Ashleigh Livingston, Press-Republican - August 2, 2015
The local Center for Independent Living, where I used to work, is essentially asking the City of Plattsburgh, New York to do a new ADA Self-Evaluation and Transition Plan. The local newspaper did a pretty good article about the effort, and about accessibility here 25 years after the ADA passed.
Joseph Shapiro, National Public Radio - July 31, 2015
I am so glad to see a more in-depth story of Haben Girma, who introduced President Obama at the White House’s ADA Anniversary event. I have no trouble saying that she is and inspiration, in all the best ways and none of the gross ways the word is sometimes used.
It seems like a good idea to pass a Canadians with Disabilities Act modeled after the ADA. I don’t know if it is it would address the most urgent issues for disabled Canadians, but I suspect it would get a decent amount of support from all of the federal parties. What caught my eye is that Rick Hansen in my mind is more of a traditional “inspirational” disabled celebrity … inspirational in the super-crip, syrupy way that makes me gag. Yet, he’s using his notoriety to promote real, practical changes in policies and laws. It would be great if more disabled people who become famous for superficial or personal reasons would redirect the public attention to they have earned towards practical disability issues.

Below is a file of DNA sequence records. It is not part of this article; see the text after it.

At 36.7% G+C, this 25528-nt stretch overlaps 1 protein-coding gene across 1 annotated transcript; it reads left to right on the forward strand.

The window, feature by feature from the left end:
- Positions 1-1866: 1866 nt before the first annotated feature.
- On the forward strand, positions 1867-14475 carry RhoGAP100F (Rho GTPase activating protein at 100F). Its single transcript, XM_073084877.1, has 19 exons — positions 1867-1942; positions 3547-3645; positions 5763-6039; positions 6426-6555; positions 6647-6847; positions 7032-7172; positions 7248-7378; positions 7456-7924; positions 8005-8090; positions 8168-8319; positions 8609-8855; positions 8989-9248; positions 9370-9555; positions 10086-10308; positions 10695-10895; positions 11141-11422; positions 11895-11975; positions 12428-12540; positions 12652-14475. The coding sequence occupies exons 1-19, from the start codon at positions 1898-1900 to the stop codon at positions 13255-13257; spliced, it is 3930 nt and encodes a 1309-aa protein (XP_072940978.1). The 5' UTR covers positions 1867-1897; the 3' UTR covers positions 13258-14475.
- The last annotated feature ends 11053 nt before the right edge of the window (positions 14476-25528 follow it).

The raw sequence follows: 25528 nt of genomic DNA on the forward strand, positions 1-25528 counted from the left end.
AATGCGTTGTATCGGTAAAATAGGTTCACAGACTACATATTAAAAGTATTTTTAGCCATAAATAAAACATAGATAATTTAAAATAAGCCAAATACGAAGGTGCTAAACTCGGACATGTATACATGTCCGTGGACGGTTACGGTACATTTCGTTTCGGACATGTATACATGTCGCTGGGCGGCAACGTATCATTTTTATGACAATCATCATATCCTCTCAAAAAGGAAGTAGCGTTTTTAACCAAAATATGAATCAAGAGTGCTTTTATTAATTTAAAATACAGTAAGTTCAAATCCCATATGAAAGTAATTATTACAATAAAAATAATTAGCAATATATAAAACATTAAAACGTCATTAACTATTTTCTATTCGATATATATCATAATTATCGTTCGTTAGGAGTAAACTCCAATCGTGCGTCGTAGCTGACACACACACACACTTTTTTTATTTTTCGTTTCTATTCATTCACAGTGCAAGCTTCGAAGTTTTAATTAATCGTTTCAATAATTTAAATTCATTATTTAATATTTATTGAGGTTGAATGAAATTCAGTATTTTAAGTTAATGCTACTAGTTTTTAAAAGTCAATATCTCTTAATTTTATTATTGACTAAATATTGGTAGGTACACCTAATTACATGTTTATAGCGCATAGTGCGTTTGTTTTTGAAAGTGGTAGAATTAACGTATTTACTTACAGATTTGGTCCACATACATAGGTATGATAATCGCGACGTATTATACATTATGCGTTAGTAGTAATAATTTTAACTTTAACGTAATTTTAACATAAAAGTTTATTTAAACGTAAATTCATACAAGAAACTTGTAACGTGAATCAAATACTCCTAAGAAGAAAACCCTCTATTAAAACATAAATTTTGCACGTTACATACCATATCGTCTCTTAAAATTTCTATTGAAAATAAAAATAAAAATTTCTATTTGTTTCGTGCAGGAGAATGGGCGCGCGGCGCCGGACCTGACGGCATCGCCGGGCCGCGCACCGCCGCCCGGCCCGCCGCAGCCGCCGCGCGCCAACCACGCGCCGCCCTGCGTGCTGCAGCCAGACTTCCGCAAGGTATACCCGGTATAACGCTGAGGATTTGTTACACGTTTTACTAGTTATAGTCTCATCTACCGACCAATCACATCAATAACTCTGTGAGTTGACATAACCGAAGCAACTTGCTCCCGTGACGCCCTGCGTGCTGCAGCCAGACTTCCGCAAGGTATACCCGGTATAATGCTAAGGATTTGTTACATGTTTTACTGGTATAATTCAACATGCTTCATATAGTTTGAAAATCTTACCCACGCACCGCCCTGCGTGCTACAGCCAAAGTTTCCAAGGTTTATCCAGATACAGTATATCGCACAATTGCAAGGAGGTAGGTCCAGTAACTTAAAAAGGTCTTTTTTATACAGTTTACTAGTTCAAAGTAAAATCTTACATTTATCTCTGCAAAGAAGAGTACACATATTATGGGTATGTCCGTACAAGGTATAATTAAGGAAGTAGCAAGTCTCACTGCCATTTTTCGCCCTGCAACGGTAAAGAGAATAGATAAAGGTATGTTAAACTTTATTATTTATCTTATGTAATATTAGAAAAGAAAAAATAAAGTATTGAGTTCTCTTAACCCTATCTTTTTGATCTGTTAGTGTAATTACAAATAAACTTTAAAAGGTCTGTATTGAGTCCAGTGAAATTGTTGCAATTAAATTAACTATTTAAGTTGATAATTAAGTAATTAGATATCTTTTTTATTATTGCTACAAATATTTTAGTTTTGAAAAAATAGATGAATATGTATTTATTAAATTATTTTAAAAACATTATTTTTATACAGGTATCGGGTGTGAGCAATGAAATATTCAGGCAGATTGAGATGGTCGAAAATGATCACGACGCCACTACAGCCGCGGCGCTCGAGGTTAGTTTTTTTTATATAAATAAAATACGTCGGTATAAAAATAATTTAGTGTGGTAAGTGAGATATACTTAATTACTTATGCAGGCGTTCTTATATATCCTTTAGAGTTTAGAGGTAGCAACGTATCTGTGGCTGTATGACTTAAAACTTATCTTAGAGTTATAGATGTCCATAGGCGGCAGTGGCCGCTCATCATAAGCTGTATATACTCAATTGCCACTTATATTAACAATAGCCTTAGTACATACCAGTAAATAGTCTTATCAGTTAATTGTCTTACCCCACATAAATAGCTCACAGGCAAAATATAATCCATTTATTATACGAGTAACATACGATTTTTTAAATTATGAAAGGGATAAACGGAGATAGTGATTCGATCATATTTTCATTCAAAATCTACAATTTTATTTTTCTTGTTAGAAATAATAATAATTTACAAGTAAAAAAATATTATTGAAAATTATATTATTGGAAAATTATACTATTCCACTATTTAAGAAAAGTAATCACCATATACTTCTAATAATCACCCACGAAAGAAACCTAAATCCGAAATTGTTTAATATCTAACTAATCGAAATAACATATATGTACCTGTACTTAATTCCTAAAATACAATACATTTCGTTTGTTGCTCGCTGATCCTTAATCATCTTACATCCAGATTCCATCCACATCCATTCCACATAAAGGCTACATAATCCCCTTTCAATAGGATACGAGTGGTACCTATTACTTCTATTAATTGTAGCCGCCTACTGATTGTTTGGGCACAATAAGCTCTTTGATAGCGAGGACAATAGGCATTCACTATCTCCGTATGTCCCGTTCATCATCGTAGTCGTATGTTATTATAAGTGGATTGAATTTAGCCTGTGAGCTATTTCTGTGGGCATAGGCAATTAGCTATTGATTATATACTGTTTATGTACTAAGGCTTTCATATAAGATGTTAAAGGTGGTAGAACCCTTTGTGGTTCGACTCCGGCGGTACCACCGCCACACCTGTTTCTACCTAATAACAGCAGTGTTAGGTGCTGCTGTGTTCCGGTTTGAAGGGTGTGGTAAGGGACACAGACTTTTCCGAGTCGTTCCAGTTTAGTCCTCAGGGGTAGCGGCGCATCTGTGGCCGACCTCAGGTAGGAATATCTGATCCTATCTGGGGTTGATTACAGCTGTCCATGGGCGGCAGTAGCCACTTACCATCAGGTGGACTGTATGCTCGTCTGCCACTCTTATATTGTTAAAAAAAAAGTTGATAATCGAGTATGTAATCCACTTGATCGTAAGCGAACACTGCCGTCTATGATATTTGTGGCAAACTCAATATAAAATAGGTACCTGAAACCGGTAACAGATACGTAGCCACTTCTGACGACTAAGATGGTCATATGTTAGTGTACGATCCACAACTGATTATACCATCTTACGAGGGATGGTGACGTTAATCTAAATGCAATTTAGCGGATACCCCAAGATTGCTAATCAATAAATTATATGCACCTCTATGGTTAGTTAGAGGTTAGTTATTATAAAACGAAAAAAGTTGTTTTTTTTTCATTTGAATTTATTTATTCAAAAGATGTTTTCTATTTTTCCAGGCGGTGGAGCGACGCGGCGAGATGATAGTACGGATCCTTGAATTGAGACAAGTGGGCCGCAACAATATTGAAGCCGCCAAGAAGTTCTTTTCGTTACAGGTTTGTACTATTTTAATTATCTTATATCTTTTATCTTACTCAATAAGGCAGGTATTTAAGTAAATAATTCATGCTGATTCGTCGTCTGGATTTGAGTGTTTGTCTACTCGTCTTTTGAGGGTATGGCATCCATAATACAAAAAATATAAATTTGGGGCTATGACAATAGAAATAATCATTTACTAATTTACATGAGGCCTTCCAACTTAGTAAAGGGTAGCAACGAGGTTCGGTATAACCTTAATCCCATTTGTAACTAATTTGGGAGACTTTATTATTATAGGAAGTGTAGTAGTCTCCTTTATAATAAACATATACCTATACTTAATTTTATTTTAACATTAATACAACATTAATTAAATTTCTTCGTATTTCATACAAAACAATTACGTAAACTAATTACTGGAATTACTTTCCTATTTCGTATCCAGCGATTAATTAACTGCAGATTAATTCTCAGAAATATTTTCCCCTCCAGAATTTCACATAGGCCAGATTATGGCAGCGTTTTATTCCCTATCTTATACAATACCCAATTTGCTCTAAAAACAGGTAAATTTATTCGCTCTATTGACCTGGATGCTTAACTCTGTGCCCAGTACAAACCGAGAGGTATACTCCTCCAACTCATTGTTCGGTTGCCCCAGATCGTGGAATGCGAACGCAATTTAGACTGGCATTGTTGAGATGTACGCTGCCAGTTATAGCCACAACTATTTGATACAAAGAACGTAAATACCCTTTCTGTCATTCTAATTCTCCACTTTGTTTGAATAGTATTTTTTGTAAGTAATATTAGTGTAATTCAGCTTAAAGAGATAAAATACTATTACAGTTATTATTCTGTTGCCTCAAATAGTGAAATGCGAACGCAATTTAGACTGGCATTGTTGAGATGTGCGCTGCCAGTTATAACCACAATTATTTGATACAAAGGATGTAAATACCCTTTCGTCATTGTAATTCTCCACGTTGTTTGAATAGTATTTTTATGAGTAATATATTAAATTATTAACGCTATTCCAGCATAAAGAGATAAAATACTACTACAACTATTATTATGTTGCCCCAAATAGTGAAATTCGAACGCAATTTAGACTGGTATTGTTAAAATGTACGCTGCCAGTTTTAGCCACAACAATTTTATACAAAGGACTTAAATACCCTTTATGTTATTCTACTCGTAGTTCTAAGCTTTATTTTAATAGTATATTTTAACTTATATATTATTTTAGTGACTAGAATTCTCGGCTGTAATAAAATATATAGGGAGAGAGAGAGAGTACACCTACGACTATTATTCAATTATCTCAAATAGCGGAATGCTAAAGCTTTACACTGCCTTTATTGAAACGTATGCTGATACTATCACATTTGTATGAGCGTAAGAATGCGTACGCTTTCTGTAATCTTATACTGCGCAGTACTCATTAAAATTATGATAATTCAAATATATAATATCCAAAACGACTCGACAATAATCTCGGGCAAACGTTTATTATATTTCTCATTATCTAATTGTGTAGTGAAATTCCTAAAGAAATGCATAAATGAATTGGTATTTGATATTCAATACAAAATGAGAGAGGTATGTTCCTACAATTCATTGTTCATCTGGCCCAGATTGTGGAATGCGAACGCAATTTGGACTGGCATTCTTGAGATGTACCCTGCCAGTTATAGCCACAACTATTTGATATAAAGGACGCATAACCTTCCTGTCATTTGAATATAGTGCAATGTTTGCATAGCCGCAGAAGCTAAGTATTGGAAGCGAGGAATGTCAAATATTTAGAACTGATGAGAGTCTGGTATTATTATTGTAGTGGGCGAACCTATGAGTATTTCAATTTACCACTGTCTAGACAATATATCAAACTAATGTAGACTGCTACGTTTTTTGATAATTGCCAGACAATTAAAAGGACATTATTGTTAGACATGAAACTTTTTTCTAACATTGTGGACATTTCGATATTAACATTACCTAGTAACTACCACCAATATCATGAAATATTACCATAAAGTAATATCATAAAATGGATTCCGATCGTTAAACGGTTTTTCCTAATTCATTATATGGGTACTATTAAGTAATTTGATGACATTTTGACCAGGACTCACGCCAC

I am adding this to the long list of think pieces on the ADA for two reasons. One, it’s by a parent of a disabled child, and I’ve been curious about how “special needs parents” view the ADA. Two, Ellen makes a strong point about the fact that it takes massive time and resources to pursue an ADA violation claim with any sort of credibility. It takes money, but also long-term commitment and laser-like focus. Most disabled people and their families just don’t have these resources.
Speaking of parents … Carly Findlay did all us disability bloggers a huge favor by helping map out the tricky philosophical and ethical territory around parents blogging about their kids with disabilities. I really appreciated her strong advocacy and warnings about privacy and dignity, but also her understanding about why parents might be tempted to cross the line.
The Disability Visibility Project is an absolutely essential stop on any tour of disability on the Internet. It should be a daily stop for anyone interested in disability issues. Here, curator Alice Wong links her project with the current most pressing disability issues … the work left to be done, and maybe the next big steps for the Disability Rights Movement.